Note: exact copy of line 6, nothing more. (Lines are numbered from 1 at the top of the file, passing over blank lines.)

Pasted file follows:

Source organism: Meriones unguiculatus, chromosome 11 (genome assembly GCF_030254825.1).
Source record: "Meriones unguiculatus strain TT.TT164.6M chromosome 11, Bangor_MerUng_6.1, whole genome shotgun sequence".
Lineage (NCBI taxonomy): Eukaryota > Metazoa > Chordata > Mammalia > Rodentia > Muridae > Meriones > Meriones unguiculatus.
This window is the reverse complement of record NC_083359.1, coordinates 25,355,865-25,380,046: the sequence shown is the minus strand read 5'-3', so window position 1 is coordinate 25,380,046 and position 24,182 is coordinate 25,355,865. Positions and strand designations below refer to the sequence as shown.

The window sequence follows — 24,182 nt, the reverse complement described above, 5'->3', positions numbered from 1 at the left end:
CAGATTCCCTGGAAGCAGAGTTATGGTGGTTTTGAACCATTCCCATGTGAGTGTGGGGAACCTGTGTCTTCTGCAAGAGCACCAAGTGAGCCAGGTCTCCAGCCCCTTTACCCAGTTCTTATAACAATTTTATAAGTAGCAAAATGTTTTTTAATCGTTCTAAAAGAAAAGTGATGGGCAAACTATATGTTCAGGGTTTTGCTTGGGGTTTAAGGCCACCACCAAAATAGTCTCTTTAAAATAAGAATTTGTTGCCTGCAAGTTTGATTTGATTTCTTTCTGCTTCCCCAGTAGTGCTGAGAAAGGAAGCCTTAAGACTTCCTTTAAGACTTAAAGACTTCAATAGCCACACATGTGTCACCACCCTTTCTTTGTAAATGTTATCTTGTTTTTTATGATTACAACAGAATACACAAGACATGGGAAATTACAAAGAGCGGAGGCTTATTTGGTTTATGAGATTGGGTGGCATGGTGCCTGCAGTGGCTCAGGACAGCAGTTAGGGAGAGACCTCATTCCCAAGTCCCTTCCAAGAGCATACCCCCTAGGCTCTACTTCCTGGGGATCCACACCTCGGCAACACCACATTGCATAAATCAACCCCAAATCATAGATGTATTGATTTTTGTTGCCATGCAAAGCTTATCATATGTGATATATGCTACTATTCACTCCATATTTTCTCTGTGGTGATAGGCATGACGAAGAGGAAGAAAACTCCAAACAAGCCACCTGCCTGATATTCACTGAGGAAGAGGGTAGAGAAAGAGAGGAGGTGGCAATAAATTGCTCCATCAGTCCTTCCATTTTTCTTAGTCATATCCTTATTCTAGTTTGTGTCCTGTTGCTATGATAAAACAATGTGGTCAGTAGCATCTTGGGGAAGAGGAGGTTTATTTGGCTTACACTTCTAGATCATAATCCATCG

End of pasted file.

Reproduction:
CAGATTCCCTGGAAGCAGAGTTATGGTGGTTTTGAACCATTCCCATGTGAGTGTGGGGAACCTGTGTCTTCTGCAAGAGCACCAAGTGAGCCAGGTCTCCAGCCCCTTTACCCAGTTCTTATAACAATTTTATAAGTAGCAAAATGTTTTTTAATCGTTCTAAAAGAAAAGTGATGGGCAAACTATATGTTCAGGGTTTTGCTTGGGGTTTAAGGCCACCACCAAAATAGTCTCTTTAAAATAAGAATTTGTTGCCTGCAAGTTTGATTTGATTTCTTTCTGCTTCCCCAGTAGTGCTGAGAAAGGAAGCCTTAAGACTTCCTTTAAGACTTAAAGACTTCAATAGCCACACATGTGTCACCACCCTTTCTTTGTAAATGTTATCTTGTTTTTTATGATTACAACAGAATACACAAGACATGGGAAATTACAAAGAGCGGAGGCTTATTTGGTTTATGAGATTGGGTGGCATGGTGCCTGCAGTGGCTCAGGACAGCAGTTAGGGAGAGACCTCATTCCCAAGTCCCTTCCAAGAGCATACCCCCTAGGCTCTACTTCCTGGGGATCCACACCTCGGCAACACCACATTGCATAAATCAACCCCAAATCATAGATGTATTGATTTTTGTTGCCATGCAAAGCTTATCATATGTGATATATGCTACTATTCACTCCATATTTTCTCTGTGGTGATAGGCATGACGAAGAGGAAGAAAACTCCAAACAAGCCACCTGCCTGATATTCACTGAGGAAGAGGGTAGAGAAAGAGAGGAGGTGGCAATAAATTGCTCCATCAGTCCTTCCATTTTTCTTAGTCATATCCTTATTCTAGTTTGTGTCCTGTTGCTATGATAAAACAATGTGGTCAGTAGCATCTTGGGGAAGAGGAGGTTTATTTGGCTTACACTTCTAGATCATAATCCATCG